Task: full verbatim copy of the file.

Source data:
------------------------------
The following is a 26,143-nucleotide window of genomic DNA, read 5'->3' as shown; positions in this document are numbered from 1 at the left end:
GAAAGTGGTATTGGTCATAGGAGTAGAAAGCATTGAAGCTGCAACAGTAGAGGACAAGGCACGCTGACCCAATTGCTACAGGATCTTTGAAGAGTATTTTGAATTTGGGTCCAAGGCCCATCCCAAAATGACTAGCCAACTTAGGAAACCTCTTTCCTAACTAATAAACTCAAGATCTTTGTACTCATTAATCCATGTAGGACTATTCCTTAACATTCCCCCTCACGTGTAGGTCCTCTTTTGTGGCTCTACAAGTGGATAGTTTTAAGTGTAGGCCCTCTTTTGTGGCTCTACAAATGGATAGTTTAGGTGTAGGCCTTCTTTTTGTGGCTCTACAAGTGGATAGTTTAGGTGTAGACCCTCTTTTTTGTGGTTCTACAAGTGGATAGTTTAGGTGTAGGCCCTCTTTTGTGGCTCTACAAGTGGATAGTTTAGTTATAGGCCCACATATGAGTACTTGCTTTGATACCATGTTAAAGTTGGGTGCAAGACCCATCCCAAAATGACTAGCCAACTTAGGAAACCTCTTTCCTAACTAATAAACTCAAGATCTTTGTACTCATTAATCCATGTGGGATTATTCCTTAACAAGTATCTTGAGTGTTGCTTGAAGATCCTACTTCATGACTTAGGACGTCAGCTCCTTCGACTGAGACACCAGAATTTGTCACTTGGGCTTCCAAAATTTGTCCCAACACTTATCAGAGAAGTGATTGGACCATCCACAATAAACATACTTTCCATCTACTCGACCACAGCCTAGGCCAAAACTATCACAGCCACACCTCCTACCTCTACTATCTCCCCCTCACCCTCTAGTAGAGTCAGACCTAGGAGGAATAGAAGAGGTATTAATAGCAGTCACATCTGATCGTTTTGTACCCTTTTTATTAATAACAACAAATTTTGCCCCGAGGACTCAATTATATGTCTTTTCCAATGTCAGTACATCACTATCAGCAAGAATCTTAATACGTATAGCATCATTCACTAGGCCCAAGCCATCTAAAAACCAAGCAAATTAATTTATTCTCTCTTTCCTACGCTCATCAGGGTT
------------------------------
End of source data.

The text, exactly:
The following is a 26,143-nucleotide window of genomic DNA, read 5'->3' as shown; positions in this document are numbered from 1 at the left end:
GAAAGTGGTATTGGTCATAGGAGTAGAAAGCATTGAAGCTGCAACAGTAGAGGACAAGGCACGCTGACCCAATTGCTACAGGATCTTTGAAGAGTATTTTGAATTTGGGTCCAAGGCCCATCCCAAAATGACTAGCCAACTTAGGAAACCTCTTTCCTAACTAATAAACTCAAGATCTTTGTACTCATTAATCCATGTAGGACTATTCCTTAACATTCCCCCTCACGTGTAGGTCCTCTTTTGTGGCTCTACAAGTGGATAGTTTTAAGTGTAGGCCCTCTTTTGTGGCTCTACAAATGGATAGTTTAGGTGTAGGCCTTCTTTTTGTGGCTCTACAAGTGGATAGTTTAGGTGTAGACCCTCTTTTTTGTGGTTCTACAAGTGGATAGTTTAGGTGTAGGCCCTCTTTTGTGGCTCTACAAGTGGATAGTTTAGTTATAGGCCCACATATGAGTACTTGCTTTGATACCATGTTAAAGTTGGGTGCAAGACCCATCCCAAAATGACTAGCCAACTTAGGAAACCTCTTTCCTAACTAATAAACTCAAGATCTTTGTACTCATTAATCCATGTGGGATTATTCCTTAACAAGTATCTTGAGTGTTGCTTGAAGATCCTACTTCATGACTTAGGACGTCAGCTCCTTCGACTGAGACACCAGAATTTGTCACTTGGGCTTCCAAAATTTGTCCCAACACTTATCAGAGAAGTGATTGGACCATCCACAATAAACATACTTTCCATCTACTCGACCACAGCCTAGGCCAAAACTATCACAGCCACACCTCCTACCTCTACTATCTCCCCCTCACCCTCTAGTAGAGTCAGACCTAGGAGGAATAGAAGAGGTATTAATAGCAGTCACATCTGATCGTTTTGTACCCTTTTTATTAATAACAACAAATTTTGCCCCGAGGACTCAATTATATGTCTTTTCCAATGTCAGTACATCACTATCAGCAAGAATCTTAATACGTATAGCATCATTCACTAGGCCCAAGCCATCTAAAAACCAAGCAAATTAATTTATTCTCTCTTTCCTACGCTCATCAGGGTT